Monday, January 11, 2010

Religion & Media Roundup for Jan. 11, 2010

Thanks to Butler's "Collegiate Readership Program" I get free access to The New York Times and USA Today on a daily basis. But as my professor so aptly put, "After college, things aren't free anymore."

Since classes have only just begun, I had the luxury (read: "time") to read both newspapers for Jan. 11, 2010. Here are some interesting religion & media stories for today:

"What Would Buddha Do?" (USA Today)

Tiger Woods' big publicity blow-up has gained some spiritual ground. Fox's Brit Hume pleaded for Woods to renounce his Buddist ties and return to his Christian foundations. In a secular news outlet with high journalistic standards, I would expect reporters to steer clear of implementing their own views.

Stephen Prothero, the columnist here, also equates Woods' childhood to that of Buddha.

"What's The Future of Media" (USA Today)

From USA Today's "Money Bookshelf" section come three relevant books: Googled: The End of the World as We Know It, The Curse of the Mogul, and The Chaos Scenario.

David Lieberman begins his review with "This is an awkward time to write about the media business." No kidding.

NPR reviewed Googled with an edge of frustration. The only problem with writing about the media now, is that the next day it seems out of date.

"But the winners in media avoid competition...That's great for investors; not so much for consumers."

It's nothing I haven't heard before; big media comglomerates thrive, but crush options for consumers. It's part of why we continue to have easy-to-produce-and-consume TV shows (i.e. Sixteen and Pregnant or numerous cops/lawyers shows).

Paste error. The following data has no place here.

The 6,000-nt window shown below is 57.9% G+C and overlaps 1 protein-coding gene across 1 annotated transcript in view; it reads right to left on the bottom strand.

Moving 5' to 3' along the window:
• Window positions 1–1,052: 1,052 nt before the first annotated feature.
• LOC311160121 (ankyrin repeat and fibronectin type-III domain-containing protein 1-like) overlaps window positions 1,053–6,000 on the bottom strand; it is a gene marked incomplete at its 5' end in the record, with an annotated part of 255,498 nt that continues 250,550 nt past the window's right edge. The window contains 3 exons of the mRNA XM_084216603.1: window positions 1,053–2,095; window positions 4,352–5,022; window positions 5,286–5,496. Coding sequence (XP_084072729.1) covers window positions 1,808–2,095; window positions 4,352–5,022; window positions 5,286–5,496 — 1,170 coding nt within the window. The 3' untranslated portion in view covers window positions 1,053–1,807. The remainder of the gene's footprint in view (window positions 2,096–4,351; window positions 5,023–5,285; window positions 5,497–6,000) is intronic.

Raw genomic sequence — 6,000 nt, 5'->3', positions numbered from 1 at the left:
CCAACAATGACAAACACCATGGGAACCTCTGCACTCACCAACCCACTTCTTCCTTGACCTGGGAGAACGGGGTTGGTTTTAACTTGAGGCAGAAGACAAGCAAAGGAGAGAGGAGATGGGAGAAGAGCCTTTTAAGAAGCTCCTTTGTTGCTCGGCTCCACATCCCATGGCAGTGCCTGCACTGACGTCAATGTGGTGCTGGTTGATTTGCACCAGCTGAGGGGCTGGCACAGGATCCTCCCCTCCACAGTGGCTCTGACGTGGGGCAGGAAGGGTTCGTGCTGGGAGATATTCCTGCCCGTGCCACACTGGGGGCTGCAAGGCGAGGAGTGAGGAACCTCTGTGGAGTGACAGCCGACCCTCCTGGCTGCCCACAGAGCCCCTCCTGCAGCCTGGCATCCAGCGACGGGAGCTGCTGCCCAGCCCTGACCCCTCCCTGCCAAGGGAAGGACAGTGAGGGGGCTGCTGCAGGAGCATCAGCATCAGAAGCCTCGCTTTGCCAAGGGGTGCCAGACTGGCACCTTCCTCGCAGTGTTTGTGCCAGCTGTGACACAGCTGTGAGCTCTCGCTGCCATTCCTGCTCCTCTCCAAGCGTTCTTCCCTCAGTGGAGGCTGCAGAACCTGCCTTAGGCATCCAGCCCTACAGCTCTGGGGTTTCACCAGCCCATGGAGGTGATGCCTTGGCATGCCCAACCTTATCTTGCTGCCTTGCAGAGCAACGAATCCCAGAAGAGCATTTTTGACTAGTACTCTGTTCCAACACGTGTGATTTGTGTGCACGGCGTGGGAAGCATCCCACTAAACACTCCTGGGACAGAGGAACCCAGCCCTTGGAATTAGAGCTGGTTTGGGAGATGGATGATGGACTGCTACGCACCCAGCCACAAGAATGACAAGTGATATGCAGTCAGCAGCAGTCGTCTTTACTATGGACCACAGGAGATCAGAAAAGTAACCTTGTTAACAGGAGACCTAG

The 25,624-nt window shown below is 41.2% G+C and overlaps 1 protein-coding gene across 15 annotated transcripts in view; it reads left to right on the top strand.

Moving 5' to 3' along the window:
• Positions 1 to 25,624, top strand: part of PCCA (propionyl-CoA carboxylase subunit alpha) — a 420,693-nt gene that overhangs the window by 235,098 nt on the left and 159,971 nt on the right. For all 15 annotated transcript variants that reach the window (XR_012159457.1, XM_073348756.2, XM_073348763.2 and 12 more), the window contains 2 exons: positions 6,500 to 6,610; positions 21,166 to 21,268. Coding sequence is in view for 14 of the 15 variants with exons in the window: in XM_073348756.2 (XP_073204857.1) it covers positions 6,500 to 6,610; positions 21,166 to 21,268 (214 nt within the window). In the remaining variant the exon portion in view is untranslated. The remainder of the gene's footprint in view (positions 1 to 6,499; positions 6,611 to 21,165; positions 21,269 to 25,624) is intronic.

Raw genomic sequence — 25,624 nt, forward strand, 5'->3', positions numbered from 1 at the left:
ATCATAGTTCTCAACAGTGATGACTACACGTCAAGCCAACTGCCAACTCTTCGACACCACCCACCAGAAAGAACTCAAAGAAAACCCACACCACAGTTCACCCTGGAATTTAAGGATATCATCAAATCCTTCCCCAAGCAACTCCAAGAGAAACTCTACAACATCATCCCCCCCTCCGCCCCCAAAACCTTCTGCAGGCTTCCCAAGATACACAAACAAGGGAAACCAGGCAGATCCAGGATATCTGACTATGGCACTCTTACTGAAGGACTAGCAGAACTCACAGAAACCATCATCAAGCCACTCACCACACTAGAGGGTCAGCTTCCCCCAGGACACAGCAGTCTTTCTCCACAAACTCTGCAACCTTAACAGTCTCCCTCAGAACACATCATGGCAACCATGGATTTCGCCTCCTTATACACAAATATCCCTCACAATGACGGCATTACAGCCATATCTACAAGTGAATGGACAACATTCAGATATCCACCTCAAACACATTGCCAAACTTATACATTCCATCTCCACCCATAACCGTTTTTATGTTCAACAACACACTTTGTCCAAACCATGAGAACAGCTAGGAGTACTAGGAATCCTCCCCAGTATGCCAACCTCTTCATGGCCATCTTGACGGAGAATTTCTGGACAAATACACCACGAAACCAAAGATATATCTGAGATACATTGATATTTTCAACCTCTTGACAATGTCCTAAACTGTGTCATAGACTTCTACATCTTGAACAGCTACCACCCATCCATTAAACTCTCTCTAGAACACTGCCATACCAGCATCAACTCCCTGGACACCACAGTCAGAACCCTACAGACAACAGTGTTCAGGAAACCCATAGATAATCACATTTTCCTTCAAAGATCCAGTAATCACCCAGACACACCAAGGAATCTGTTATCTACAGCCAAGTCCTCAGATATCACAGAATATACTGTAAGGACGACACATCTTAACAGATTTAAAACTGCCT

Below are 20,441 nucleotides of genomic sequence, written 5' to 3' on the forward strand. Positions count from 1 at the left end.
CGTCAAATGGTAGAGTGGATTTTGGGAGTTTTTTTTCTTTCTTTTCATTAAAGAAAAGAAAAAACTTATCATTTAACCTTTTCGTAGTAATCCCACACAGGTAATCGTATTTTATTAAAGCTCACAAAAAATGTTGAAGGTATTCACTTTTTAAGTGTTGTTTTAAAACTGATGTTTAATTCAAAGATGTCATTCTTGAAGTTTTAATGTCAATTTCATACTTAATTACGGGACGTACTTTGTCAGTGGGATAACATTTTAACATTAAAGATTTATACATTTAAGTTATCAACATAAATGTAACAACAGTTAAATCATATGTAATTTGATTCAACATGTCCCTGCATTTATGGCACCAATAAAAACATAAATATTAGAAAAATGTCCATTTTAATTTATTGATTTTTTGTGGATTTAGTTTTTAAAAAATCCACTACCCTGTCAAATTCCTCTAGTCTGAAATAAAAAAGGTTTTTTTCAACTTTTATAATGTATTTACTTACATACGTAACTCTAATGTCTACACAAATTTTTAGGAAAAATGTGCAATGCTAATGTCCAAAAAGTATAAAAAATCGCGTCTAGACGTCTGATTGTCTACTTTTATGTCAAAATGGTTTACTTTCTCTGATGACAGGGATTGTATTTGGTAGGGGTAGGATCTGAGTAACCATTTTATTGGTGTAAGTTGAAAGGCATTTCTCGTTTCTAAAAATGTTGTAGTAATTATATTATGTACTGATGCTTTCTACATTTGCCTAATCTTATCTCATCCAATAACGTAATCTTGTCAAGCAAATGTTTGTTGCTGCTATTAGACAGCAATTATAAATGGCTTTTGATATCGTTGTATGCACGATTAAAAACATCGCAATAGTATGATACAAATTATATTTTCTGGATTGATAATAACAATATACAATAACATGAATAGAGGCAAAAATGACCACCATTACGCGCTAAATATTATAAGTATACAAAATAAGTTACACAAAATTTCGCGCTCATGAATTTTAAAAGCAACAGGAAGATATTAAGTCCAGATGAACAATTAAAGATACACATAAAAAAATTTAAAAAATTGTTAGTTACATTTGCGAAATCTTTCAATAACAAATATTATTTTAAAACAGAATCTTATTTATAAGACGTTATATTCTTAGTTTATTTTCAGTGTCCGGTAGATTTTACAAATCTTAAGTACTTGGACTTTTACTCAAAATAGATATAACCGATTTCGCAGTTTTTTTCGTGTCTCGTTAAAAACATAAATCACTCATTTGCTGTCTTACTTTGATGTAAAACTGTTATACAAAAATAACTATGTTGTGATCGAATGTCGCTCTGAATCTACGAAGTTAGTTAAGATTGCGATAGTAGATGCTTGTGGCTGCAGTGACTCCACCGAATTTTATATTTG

Of course, it's still interesting to examine the Google model: how do you get money for a product that can reach everyone for free?

According to reporter Lieberman, Bob Garfield of The Chaos Scenario says the public has enough time, curiosity and IQ to compensate for all the newsrooms shutting down.

"Churches Attacked Amid Furor In Malaysia" (NYT)

Christian Muslims who used the word "Allah" suffered church bombings over the weekend. Arsonist Muslims in Malaysia vandalized churches, increasing political turbulence. According to the NYT, these attacks were unlike anything Malaysia has experienced. It is not uncommon for Arabic- and Malay-language bibles to substitute "Allah" to describe "Jesus, the son of God." However, in Malaysia, Muslim worshippers say that word should only be associated with the Islam faith - otherwise it could confuse people. Malaysia is 9 percent Christian.

"Art Coakley, Animator Who Created Gumby, Dies at 88" (NYT)

Aside from the obituary, it was interesting to know that Coakley's
"asparagus green hero had adventures with a spiritual dimension." According to the article, Coakley sought Enlightenment most of his life. The "Davey and Goliath" show had spiritual undertones, and was apparently underwritten by what is now the ELCA. The show aimed to instruct on values of charity and tolerance.


Bob Garfield said...

Yours is a fair summary of what Lieberman wrote. However, what Lieberman write is a preposterously incorrect summary of what I wrote.

I never said and do not believe that the death of traditional journalism will be compensated for by the wonders of the Brave New World. What we are losing is priceless and irreplacable. However, in media and every other institution disrupted by the digital revolution -- including (as I write about in "The Chaos Scenario") religion -- the connected world will offer some advantages never imagined even a decade ago.

Yes, there is lots we will gain. But the world will tremble at what we lose.

-- Bob Garfield

Meg B said...

Thanks for your comment, Bob. Of course, a review of anything is subjective, but I will have to look into reading your book so I can decide for myself. Thanks for commenting here; I truly appreciate your thoughts.

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